With more information on BIA-ALCL and online forums devoted to “breast implant disease”, plastic surgeons are receiving more and more information on explantation for health reasons, as opposed to aesthetic reasons, or to treat a specific complication such as capsular contracture. This trend has fueled the debate over the most appropriate implantation technique to use: total capsulectomy or bulk removal.
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Breast prosthesis disease – a general term describing the inflammatory symptoms attributed by some women to their breast implants – is a hot topic on social media and online discussion forums. Women experiencing inexplicable symptoms, they turn to the Internet to learn more and share their stories. Even if such a community helps these women feel heard and understood, the unfortunate side effect is the rapid spread of misinformation.
A perfect example is the advice circulating on websites dedicated to breast implant disease, according to which block capsulectomy is the only effective way to reduce symptoms and that patients should not opt than for this technique. Although many qualified plastic surgeons have experience and can recommend block capsulectomy, I fear that patients will focus on a procedure rather than their personal circumstances or their qualifications and experience – all based on advice from non-doctors.
Bulk capsulectomy requires an incision 10 to 15 cm long covering most of the inframammary fold so that the capsule can be separated from the breast tissue and chest wall and removed intact with the breast implant inside, in one piece. Except in the event of an implant or BIA-ALCL rupture, the size of the scars, the complexity of the procedure and the risk of additional risks make block capsulectomy an unnecessary and inappropriate procedure for most patients.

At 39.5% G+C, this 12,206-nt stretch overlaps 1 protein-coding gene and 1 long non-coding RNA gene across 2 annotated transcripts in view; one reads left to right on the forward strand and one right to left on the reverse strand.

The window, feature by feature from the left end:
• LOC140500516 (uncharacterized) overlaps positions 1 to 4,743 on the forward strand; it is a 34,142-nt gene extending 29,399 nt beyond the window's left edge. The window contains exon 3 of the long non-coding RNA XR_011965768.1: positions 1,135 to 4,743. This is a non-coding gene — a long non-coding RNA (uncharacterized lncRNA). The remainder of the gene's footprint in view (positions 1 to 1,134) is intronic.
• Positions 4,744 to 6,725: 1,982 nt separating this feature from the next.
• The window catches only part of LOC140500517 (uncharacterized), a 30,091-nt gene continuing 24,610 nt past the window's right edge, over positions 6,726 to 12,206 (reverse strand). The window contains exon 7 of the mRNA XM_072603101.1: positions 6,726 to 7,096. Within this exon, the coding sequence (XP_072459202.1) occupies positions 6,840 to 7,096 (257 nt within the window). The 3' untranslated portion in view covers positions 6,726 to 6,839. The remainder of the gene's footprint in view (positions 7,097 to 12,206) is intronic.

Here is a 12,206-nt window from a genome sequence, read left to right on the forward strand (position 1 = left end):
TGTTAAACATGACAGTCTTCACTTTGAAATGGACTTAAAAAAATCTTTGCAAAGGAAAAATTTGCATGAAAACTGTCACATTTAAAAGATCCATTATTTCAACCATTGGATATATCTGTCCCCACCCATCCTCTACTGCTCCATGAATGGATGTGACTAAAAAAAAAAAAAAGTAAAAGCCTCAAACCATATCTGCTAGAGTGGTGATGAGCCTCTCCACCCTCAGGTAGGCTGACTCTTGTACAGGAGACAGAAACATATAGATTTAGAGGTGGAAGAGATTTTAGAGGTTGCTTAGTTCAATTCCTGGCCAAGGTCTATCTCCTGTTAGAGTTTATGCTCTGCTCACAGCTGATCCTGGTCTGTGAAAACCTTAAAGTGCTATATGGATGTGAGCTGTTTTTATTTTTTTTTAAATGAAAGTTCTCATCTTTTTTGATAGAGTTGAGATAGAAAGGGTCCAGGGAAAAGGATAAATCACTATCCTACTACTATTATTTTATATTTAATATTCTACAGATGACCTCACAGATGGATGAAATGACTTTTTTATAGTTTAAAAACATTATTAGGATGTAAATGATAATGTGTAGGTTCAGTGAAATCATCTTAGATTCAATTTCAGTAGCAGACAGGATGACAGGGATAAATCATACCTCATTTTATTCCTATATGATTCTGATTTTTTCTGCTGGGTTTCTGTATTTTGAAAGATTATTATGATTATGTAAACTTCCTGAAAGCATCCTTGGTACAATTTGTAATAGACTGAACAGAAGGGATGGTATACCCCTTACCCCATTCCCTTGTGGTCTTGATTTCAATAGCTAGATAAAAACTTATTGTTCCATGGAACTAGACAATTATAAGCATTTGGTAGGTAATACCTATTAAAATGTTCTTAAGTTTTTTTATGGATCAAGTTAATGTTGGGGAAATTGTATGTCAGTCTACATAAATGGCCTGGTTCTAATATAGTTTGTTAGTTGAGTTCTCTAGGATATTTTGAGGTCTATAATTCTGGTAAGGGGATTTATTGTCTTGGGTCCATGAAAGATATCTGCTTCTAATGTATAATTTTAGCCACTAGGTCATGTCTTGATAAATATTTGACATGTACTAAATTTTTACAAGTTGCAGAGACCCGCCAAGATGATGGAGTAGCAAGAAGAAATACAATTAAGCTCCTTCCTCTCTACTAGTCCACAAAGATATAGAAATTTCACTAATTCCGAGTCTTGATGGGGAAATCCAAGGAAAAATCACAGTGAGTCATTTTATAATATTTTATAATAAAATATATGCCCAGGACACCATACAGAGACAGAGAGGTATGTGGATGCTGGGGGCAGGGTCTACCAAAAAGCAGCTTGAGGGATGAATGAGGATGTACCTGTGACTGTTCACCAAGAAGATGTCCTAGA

Why I favor total capsulectomy
Many surgeons think that it is useless to remove the capsule. I believe that all of the tissue associated with the implants should be removed. In the case of breast implant disease, the implants can then be considered the cause of the symptoms. It also gives the patient peace of mind knowing that everything has been deleted.
Like block capsulectomy, total capsulectomy completely removes both the breast implant and the surrounding capsule from the body. However, a total capsulectomy only requires a 5 to 6 cm incision in the inframammary fold. Thanks to this incision, the anterior capsule is released from the breast tissue while the posterior capsule is raised above the chest wall to the central point of the implant to give the surgeon a complete vision of the upper part of the implant. The capsule is then opened to remove the implant, tightened and removed from the body.
Bulk capsulectomy and total capsulectomy are similar implantation procedures with different indications, similar to open appendectomy compared to laparoscopy. Informing patients of all of their options and choosing the one that works best for them can reduce unnecessary surgical trauma and prevent prolonged recovery.